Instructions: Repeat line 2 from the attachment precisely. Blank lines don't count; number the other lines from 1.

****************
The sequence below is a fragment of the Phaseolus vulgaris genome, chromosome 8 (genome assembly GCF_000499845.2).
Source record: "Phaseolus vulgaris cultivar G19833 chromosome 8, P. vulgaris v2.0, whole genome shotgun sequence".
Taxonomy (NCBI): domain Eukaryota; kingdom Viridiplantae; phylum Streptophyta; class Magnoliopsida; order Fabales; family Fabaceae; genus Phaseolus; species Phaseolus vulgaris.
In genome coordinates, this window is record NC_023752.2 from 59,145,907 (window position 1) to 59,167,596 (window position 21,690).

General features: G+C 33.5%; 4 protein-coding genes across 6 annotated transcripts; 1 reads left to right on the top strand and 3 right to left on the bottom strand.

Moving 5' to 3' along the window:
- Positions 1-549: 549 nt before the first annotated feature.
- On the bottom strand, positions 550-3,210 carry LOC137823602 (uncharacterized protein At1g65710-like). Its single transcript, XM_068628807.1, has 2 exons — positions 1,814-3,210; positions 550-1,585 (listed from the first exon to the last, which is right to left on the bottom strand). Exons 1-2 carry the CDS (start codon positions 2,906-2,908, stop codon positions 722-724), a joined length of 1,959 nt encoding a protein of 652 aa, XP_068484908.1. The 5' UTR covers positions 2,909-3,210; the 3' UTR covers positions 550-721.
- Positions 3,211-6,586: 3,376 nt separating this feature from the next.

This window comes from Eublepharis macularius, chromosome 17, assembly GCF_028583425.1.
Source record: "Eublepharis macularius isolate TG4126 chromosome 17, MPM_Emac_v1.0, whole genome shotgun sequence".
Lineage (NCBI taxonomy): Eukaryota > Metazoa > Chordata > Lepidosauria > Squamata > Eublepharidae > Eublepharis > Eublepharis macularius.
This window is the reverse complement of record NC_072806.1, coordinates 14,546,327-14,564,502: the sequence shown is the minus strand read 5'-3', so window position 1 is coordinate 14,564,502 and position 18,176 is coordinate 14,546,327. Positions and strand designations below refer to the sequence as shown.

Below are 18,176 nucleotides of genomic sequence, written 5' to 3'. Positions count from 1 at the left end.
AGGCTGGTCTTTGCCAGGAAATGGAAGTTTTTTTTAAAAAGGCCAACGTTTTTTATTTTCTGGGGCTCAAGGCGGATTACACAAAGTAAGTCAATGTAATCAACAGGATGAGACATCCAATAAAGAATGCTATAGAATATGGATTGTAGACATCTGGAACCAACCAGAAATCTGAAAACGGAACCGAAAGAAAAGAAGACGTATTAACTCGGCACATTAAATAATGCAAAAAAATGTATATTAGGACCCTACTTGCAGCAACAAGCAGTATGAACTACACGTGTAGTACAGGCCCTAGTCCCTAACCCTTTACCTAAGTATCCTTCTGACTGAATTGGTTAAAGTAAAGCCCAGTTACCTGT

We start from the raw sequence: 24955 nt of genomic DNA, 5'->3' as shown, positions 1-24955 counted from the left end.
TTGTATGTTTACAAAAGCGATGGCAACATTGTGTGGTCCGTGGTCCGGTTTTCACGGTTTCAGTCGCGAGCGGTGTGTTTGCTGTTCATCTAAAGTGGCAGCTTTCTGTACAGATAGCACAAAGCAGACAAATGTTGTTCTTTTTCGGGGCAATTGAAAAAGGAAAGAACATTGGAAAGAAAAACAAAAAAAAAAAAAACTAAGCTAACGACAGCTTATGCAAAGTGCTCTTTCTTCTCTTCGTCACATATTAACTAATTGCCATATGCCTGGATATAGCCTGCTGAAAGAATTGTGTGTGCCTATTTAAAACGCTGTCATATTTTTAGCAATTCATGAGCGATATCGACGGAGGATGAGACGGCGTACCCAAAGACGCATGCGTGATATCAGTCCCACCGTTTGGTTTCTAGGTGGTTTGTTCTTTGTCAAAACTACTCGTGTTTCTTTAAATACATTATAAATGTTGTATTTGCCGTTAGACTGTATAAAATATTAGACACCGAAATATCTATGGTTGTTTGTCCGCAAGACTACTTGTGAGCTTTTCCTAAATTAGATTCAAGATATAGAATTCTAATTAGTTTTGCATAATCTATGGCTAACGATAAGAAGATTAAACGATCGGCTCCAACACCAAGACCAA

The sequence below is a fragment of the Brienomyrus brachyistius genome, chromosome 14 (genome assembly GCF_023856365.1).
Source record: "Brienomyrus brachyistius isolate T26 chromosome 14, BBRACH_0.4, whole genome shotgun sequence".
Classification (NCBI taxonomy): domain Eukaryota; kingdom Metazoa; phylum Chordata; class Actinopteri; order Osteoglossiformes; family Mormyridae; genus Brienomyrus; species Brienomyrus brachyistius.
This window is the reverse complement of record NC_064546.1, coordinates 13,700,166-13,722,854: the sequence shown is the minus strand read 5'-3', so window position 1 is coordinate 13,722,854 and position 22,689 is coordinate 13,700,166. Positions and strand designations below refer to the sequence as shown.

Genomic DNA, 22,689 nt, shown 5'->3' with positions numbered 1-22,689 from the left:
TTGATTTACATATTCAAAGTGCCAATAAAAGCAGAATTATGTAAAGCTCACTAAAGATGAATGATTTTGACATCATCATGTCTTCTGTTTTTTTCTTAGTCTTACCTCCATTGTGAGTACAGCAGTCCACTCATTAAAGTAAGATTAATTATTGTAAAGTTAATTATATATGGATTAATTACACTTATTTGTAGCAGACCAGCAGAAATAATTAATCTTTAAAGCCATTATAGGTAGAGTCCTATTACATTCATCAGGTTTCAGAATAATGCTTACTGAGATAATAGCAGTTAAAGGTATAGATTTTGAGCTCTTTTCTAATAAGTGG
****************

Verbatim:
Source record: "Phaseolus vulgaris cultivar G19833 chromosome 8, P. vulgaris v2.0, whole genome shotgun sequence".